Bullying Vs. Sexual Harassment—Do You Know the Difference?

Despite headlines that label all harassment in schools as bullying, there is a difference between sexual harassment and bullying. And it’s an important one.

When schools, the media and the public mislabel sexual harassment as bullying, they negate the role that sex and gender play in the abusive behavior. Bullying is not based on a student’s sex; sexual harassment is. Students are bullied because they may be annoying to a classmate, wear their hair differently, don’t wear the “right” brand of shoes or come from the wrong side of town. Their victimization is not based on their sex (or other protected classes such as race, religion or disability). Most significantly, bullying is not a violation of federal and state civil rights laws–but sexual harassment is.

Popular use of the term bullying to encompass sexual harassment creates confusion over the behavior, the potential consequences and which policy schools should use when responding to complaints. The U.S. Department of Education’s Office for Civil Rights (OCR) has been very clear that schools must conduct an investigation to determine whether behavior is bullying or harassment, yet many schools fail to do so or their investigator is not competent in such investigations.

As a consultant and expert witness dealing with sexual harassment in the schools, I have noted that many schools are embracing the bullying framework to the exclusion of sexual harassment. Some school district administrators are even unaware of Title IX! As a result, the districts have not identified a Title IX coordinator —as required by OCR—and fail to conduct sexual harassment training for students, faculty, staff or administrators. Without being trained, people remain unaware of their rights and responsibilities. Using the term “bullying” when a student is sexually harassed decreases safety for girls (in particular) and LGBT students, degenders the misconduct and diminishes the likelihood that students’ civil rights will be protected. As a result, school officials fail in their responsibility to create a safe and equitable school environment based on Title IX requirements.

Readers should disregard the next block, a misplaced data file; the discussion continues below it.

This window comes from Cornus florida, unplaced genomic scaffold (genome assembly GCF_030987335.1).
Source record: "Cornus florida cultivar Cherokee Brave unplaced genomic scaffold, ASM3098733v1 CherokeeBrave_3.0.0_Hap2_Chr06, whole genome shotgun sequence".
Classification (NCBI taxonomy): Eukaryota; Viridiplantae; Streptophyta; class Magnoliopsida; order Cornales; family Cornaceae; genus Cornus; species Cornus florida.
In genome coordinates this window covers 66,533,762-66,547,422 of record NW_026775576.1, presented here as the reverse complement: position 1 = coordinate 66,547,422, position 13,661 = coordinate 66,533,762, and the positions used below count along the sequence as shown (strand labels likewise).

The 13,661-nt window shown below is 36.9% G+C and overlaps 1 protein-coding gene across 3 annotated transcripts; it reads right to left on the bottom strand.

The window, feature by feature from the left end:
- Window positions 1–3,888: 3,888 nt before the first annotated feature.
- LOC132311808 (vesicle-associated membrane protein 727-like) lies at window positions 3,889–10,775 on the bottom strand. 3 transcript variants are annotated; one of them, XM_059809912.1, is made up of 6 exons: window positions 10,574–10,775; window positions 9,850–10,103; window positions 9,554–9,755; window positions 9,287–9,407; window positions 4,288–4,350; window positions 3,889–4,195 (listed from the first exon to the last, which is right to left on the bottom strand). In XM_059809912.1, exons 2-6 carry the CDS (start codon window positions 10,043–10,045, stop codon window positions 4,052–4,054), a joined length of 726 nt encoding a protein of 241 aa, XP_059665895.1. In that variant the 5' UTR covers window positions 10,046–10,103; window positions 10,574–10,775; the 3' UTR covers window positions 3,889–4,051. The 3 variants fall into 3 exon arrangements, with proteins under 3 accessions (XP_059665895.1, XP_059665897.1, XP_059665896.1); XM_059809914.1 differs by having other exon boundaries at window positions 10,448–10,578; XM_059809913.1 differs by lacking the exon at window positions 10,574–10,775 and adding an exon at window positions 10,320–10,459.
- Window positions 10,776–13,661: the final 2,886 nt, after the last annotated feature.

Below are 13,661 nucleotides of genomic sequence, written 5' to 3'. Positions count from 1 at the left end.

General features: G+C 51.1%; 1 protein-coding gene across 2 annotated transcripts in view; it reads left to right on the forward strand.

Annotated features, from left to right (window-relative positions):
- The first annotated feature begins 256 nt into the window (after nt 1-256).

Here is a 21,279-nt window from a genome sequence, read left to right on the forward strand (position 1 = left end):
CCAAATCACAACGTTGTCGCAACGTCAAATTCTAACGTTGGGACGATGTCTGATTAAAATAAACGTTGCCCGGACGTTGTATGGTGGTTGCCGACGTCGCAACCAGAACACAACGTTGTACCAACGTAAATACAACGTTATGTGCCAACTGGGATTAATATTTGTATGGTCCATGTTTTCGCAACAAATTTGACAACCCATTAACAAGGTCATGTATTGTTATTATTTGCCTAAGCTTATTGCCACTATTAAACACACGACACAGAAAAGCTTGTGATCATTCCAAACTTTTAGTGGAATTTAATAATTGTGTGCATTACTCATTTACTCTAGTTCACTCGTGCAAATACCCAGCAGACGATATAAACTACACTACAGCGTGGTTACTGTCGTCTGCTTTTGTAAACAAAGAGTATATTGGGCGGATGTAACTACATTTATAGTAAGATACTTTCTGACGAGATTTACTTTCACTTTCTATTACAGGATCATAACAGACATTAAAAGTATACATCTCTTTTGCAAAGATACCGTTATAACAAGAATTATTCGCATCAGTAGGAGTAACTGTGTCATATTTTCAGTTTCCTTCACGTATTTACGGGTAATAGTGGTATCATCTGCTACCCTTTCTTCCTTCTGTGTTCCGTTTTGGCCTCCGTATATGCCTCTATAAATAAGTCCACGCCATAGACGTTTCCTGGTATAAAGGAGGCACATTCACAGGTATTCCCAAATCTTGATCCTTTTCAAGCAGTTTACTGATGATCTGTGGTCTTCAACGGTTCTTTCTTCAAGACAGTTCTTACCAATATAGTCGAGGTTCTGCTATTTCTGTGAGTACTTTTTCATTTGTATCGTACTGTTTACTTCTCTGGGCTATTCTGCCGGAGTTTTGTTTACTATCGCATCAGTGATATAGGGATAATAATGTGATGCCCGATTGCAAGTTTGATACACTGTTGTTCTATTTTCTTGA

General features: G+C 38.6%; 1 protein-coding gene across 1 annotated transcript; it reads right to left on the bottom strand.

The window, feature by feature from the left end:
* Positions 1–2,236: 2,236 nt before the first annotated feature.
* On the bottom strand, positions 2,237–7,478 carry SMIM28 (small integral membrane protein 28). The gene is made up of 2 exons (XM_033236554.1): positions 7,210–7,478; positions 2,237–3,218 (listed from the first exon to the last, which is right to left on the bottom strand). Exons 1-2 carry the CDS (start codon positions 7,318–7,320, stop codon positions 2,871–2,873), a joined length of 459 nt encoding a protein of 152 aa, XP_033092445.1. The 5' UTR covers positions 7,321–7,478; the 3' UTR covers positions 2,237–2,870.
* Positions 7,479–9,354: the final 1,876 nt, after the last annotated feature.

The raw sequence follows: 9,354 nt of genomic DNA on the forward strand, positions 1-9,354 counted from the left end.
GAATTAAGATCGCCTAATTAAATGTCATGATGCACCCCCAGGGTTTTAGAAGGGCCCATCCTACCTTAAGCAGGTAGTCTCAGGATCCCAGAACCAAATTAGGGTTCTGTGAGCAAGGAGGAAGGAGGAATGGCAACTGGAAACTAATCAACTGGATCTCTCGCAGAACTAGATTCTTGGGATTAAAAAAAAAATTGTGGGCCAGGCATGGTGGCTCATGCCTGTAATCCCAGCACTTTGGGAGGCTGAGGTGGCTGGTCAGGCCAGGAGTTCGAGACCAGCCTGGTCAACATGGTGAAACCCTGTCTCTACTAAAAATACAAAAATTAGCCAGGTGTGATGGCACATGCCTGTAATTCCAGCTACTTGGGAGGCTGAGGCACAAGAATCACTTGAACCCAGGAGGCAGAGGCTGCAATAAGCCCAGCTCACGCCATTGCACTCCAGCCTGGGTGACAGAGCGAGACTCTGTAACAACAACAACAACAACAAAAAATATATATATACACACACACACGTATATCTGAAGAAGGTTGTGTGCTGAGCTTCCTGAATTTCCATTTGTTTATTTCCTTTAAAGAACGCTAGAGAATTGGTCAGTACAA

To learn more about this, I recommend my own book—Sexual Harassment and Bullying: A Guide to Keeping Kids Safe and Holding Schools Accountable—which discusses the similarities and important differences between sexual harassment and bullying. It also offers firsthand accounts from victims and others involved in combating the activities that victimize students. The book clearly identifies the steps to take to hold schools accountable when a student has been harassed or bullied, even when the school is not stopping the behavior. It provides parents, youth advocates, scout leaders and other concerned adults with practical steps to partner with schools to prevent and intervene against harassment to help keep kids safe.

Photo by flickr user Jasen Miller under Creative Commons 2.0

Part of the #HERvotes blog carnival.

Comments

  1. Ack- I wish you had published this before I submitted my argumentative essay on street harassment- you illustrated some points that I wanted to make so perfectly! Also, I would have loved to show off for my Eng. Comp 101 instructor by citing Ms Magazine :)

  2. I used to work as an anti-bullying mentor. Everything you write here is true, true, true. By using “bullying” in place of “sexual harassment”, we make so much of the damage utterly invisible. And of course, sexual harassment feeds on claiming that it isn’t there at all.

    Well said, and thanks.

  3. Different but they are related.

  4. Rowan Frost says:

    I’m a sexual violence prevention educator. I disagree with the author. We define bullying as learned behavior that violates boundaries, involves a power imbalance, follows a pattern, and is intended to cause harm. Victims can’t make it stop (or they would) and bullies don’t have any reason to; they enjoy causing harm to others. The only way to make it stop is to level out the power involved. Sexual harassment is exactly the same as bullying behavior with a sexual or gendered focus. Stop bullying and you’ll prevent sexual harassment behaviors from developing. Research also demonstrates that teens who bully others or are bullied (both sexual and non-sexual harassment) are more likely to be involved in abusive intimate relationships. Sexualized behaviors of boundary violation with power imbalance take to the most extreme position turn into child molestation and sexual assault. Sexual harassment and relationship abuse aren’t minimized by being associated with bullying. The same behaviors underlie them all.

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